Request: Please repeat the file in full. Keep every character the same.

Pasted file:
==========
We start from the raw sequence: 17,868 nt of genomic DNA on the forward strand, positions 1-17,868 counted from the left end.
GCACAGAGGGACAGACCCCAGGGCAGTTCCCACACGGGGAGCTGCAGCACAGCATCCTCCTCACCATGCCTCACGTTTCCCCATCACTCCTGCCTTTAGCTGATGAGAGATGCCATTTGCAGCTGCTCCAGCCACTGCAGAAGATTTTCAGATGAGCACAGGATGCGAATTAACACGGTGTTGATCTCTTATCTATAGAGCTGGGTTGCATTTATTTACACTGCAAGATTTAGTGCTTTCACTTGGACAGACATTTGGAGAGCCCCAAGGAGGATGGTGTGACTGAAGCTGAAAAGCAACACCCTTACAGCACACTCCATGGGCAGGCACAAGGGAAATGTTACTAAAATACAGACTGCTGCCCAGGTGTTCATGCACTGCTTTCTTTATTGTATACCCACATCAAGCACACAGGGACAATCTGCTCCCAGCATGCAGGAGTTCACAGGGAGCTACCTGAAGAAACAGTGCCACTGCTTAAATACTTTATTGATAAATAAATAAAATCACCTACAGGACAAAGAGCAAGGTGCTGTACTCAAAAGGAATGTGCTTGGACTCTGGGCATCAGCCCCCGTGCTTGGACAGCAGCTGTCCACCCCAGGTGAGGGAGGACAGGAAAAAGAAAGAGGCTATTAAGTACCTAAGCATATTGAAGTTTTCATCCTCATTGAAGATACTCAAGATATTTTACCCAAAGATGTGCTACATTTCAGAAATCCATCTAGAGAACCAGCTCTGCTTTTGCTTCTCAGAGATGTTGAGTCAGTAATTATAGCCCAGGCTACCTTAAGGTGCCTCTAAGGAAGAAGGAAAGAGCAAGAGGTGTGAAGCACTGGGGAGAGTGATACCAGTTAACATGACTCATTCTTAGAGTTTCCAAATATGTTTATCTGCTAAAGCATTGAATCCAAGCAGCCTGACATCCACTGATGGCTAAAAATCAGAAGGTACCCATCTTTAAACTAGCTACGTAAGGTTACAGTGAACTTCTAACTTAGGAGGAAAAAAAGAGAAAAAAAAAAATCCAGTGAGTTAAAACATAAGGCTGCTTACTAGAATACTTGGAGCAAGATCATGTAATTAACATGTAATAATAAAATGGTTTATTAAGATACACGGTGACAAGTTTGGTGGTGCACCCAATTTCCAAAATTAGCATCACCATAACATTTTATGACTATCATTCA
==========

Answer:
We start from the raw sequence: 17,868 nt of genomic DNA on the forward strand, positions 1-17,868 counted from the left end.
GCACAGAGGGACAGACCCCAGGGCAGTTCCCACACGGGGAGCTGCAGCACAGCATCCTCCTCACCATGCCTCACGTTTCCCCATCACTCCTGCCTTTAGCTGATGAGAGATGCCATTTGCAGCTGCTCCAGCCACTGCAGAAGATTTTCAGATGAGCACAGGATGCGAATTAACACGGTGTTGATCTCTTATCTATAGAGCTGGGTTGCATTTATTTACACTGCAAGATTTAGTGCTTTCACTTGGACAGACATTTGGAGAGCCCCAAGGAGGATGGTGTGACTGAAGCTGAAAAGCAACACCCTTACAGCACACTCCATGGGCAGGCACAAGGGAAATGTTACTAAAATACAGACTGCTGCCCAGGTGTTCATGCACTGCTTTCTTTATTGTATACCCACATCAAGCACACAGGGACAATCTGCTCCCAGCATGCAGGAGTTCACAGGGAGCTACCTGAAGAAACAGTGCCACTGCTTAAATACTTTATTGATAAATAAATAAAATCACCTACAGGACAAAGAGCAAGGTGCTGTACTCAAAAGGAATGTGCTTGGACTCTGGGCATCAGCCCCCGTGCTTGGACAGCAGCTGTCCACCCCAGGTGAGGGAGGACAGGAAAAAGAAAGAGGCTATTAAGTACCTAAGCATATTGAAGTTTTCATCCTCATTGAAGATACTCAAGATATTTTACCCAAAGATGTGCTACATTTCAGAAATCCATCTAGAGAACCAGCTCTGCTTTTGCTTCTCAGAGATGTTGAGTCAGTAATTATAGCCCAGGCTACCTTAAGGTGCCTCTAAGGAAGAAGGAAAGAGCAAGAGGTGTGAAGCACTGGGGAGAGTGATACCAGTTAACATGACTCATTCTTAGAGTTTCCAAATATGTTTATCTGCTAAAGCATTGAATCCAAGCAGCCTGACATCCACTGATGGCTAAAAATCAGAAGGTACCCATCTTTAAACTAGCTACGTAAGGTTACAGTGAACTTCTAACTTAGGAGGAAAAAAAGAGAAAAAAAAAAATCCAGTGAGTTAAAACATAAGGCTGCTTACTAGAATACTTGGAGCAAGATCATGTAATTAACATGTAATAATAAAATGGTTTATTAAGATACACGGTGACAAGTTTGGTGGTGCACCCAATTTCCAAAATTAGCATCACCATAACATTTTATGACTATCATTCA